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Enterprise Leadership: How To Attract Top-Tier Leaders

Kristin Bachman
6 min read

Successful leaders possess distinct competencies that separate them from those who are happy to do their jobs and go home. Even among leaders, enterprise leaders are still hard to find.

In the business ecosystem, there’s a constant give and take. Depending on a leader’s approach, they may unintentionally look out for their or their department’s interests first.

Employers who are savvy enough to see the signs of an enterprise leader have better chances of hiring and benefiting from their many positive attributes.

In today’s article, we’ll explore what it means to be an enterprise leader, how it differs from traditional leadership, and how leaders can become enterprise leaders. We’ll also offer tips on attracting enterprise leaders to your organization.


What Is Enterprise Leadership (and an “Enterprise Mindset”)?

Enterprise leadership isn’t being a leader in a large corporation as the term seems to suggest. In fact, you’ll find enterprise leaders in companies of all sizes.

A leader has an enterprise mindset when they put the good of the company over the good of themselves (or the parts of the business they find valuable). Enterprise leaders lean toward initiatives that benefit the whole organization — even if it means they have to stop, cut, or hold off on one of their personal business goals.

Enterprise Leadership vs. Traditional Leadership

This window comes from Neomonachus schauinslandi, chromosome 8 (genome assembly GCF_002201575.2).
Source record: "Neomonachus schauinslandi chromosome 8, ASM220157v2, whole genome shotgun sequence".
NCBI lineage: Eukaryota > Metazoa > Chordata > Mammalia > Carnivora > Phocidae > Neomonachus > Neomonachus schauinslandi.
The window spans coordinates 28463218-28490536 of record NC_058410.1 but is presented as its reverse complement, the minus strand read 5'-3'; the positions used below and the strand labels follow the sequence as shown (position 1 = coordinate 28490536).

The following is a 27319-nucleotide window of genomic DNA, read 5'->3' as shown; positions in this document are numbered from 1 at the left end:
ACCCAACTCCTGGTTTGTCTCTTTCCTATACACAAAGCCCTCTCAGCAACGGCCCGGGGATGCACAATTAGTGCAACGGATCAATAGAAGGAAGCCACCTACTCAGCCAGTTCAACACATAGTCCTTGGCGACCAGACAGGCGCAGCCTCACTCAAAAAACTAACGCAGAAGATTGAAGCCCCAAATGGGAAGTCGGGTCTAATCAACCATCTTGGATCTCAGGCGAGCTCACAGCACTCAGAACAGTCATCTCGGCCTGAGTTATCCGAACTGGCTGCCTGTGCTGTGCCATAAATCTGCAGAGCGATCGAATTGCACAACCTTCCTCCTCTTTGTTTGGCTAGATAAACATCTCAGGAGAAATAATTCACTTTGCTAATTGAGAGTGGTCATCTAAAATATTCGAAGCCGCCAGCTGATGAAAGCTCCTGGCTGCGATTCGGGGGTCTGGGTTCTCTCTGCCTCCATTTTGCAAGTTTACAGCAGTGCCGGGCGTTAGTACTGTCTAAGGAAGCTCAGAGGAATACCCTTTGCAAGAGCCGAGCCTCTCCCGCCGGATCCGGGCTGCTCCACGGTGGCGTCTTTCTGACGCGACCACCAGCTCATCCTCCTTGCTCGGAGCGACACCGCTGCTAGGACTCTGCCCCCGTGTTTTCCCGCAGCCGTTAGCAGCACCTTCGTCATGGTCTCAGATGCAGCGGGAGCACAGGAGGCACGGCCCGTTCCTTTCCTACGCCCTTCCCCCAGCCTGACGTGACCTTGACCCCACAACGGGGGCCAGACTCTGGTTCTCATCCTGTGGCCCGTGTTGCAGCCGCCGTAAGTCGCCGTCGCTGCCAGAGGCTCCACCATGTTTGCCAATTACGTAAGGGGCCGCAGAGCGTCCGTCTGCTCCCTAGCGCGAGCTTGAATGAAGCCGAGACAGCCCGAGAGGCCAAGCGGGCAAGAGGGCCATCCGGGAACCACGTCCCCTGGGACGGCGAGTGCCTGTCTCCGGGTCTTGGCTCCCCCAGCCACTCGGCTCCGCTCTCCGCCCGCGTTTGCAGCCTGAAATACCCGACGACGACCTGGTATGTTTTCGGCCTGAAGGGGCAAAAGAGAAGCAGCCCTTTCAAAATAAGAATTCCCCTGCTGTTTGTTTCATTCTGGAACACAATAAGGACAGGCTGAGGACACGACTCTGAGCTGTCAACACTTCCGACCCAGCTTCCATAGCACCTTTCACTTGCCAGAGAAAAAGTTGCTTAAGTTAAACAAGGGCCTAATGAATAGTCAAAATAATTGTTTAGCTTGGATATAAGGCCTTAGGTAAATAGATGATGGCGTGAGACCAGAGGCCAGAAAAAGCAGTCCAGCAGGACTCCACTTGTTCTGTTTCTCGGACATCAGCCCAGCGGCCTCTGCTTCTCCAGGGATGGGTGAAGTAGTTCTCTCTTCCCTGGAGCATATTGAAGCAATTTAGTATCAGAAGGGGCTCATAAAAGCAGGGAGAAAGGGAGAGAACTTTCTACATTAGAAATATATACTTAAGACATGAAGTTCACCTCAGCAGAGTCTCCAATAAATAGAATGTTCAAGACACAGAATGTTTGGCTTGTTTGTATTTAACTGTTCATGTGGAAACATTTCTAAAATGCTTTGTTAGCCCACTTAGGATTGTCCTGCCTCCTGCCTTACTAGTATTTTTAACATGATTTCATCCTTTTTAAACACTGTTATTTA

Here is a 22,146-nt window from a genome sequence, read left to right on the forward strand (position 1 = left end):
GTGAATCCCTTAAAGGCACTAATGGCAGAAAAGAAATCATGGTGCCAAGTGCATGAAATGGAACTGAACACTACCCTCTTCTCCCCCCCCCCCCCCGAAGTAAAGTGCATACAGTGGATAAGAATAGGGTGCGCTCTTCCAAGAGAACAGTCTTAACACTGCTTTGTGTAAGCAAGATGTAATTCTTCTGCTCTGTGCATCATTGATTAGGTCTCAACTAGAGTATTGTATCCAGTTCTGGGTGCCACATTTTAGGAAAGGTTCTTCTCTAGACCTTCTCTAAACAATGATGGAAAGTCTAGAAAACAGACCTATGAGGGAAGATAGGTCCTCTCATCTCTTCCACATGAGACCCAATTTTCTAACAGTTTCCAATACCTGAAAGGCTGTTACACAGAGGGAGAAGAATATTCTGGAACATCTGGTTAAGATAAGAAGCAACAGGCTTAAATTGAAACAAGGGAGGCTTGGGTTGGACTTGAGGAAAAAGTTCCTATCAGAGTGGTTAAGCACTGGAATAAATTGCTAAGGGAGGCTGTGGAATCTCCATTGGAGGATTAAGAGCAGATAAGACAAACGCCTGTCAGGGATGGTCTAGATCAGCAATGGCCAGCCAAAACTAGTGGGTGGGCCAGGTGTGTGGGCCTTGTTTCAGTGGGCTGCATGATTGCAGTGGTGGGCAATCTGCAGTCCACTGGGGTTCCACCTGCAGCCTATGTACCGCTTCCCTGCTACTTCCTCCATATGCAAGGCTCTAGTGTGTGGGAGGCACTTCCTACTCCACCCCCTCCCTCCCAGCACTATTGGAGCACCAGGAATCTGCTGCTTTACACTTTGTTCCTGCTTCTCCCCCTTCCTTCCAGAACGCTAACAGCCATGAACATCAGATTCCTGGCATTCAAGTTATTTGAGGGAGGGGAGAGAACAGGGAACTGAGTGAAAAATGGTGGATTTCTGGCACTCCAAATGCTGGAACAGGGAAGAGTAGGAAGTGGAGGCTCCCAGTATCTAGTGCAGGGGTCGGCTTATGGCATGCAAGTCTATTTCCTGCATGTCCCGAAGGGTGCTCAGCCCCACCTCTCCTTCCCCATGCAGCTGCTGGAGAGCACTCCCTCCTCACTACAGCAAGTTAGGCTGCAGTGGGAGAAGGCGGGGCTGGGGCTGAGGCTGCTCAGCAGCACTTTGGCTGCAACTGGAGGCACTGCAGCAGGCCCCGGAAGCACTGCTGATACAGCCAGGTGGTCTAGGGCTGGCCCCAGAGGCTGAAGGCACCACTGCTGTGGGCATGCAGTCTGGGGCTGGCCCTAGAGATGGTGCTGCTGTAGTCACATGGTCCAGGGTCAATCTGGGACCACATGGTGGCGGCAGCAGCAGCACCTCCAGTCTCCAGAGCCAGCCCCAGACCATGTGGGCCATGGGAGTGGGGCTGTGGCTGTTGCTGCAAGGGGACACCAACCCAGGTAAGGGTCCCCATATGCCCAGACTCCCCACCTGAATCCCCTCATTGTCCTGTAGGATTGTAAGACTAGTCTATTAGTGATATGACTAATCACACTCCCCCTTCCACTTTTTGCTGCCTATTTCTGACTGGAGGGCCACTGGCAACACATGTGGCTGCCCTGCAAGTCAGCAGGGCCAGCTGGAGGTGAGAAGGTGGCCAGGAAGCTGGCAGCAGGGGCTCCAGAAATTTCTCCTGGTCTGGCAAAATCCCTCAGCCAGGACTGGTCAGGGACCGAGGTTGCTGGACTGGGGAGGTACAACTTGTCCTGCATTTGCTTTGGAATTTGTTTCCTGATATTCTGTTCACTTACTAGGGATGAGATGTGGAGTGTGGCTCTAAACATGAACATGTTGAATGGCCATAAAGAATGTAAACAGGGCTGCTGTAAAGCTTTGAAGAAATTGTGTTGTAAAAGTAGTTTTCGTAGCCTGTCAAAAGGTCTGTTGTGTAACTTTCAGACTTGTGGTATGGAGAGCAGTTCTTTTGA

At first glance, these two types of leadership styles seem similar.

One of the main reasons some leaders rise in the ranks is because they showcase their hard and soft skill sets and highlight the value they bring to the table.

Enterprise and traditional leaders differ in both problem-solving and strategic planning. The traditional leader keeps their role and department in mind with every decision — and probably reacts to pushback by hedging, bargaining, and protecting. The enterprise leader acts for the overall good of the company. Promoting, hiring, or topgrading talent improves when these differences are well understood.

Enterprise Leadership vs. Enterprise Management

Enterprise management is the culmination of enterprise leadership.

Enterprise leaders believe the organization must be the focus in all decisions and plans, so enterprise management is the act of making those decisions.

Enterprise management is what enterprise leaders do: improve talent acquisition or business development, project management, etc. —whatever meets the enterprise's current needs.

Being successful in enterprise management is challenging because there are constant obstacles demanding resources and attention. Enterprise leaders can’t let themselves get distracted by smaller business units that don’t aid the company’s sustainability.


Why Leadership Is So Important to Enterprise Success: 3 Key Benefits

Enterprise leadership presents itself as a selfless approach. Like any situation where humans must seemingly act against their best interests, it isn’t easy to practice consistently.